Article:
God is a master at changing our desires to match His will. And I'm good with that. So I'm good with not knowing, because I trust His plan.
I want God's will more than I want my comfort. Though secretly I might be praying that pleading prayer from the Garden of Gethsemane. You know, the one that goes, "My Father, if it be possible, let this cup pass from me; ..."
Shoot. Jesus doesn't stop there. He continues, "... nevertheless (or nevermind me) not as I will, but as you will."
I want to be like Jesus. He basically says, "Nevermind me, I want what you want, God. I'm willing."
If we're following Christ, we need to be open to the path we never imagined. Even a path we might not want or prefer. Christ never wanted suffering, death, or to bear the unbearable weight of our sins, but He allowed Himself to walk that path because it's what the Father asked of Him. He yielded. He took His discomfort and shoved it aside.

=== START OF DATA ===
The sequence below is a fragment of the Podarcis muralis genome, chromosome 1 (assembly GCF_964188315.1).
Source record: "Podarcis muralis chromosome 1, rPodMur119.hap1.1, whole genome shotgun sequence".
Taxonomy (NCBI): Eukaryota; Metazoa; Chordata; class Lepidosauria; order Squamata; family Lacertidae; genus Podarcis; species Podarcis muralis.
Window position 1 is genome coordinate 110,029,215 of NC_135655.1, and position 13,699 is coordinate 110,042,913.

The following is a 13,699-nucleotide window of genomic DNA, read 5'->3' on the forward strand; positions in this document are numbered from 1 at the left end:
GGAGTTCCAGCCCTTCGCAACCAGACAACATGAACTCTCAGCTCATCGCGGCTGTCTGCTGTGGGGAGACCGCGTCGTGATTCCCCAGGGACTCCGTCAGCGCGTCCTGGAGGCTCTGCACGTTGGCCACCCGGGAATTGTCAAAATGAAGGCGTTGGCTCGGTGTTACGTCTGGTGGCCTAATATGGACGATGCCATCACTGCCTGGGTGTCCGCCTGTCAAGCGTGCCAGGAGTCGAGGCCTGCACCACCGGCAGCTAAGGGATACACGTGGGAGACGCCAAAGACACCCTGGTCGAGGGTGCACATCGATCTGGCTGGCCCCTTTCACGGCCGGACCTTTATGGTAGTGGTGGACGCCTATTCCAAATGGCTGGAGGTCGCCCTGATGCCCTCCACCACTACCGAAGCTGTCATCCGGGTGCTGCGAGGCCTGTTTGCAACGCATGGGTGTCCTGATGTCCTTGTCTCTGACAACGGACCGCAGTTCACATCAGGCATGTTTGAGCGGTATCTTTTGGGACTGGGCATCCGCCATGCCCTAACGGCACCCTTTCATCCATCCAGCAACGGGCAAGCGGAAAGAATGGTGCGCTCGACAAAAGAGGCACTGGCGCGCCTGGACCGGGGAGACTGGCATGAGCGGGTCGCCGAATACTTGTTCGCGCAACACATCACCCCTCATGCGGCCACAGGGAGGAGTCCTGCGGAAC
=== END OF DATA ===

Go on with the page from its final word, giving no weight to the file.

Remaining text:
Christians spend a lot of time talking about emulating Christ, but then sometimes aren't willing to walk into the uncomfortable and scary when certain circumstances present themselves. "Surely God wouldn't want me unhappy. So... No."
He certainly would love for you to be happy (contented, really), but He's more concerned about you being holy. Suffering and selflessness has a way of molding us into the person He had in mind for us all along.
Don't we desperately want to be the person He had in mind when He dreamed us up?
These words are coming from me as a friend who has struggled down the path of fear and preference and has learned there is nothing there for us. Nothing. The path of hope is one paved by walking in the Spirit.
That means we follow where He leads not knowing exactly where we're going. It's okay that we don't have all the answers, because we don't yet know all the questions.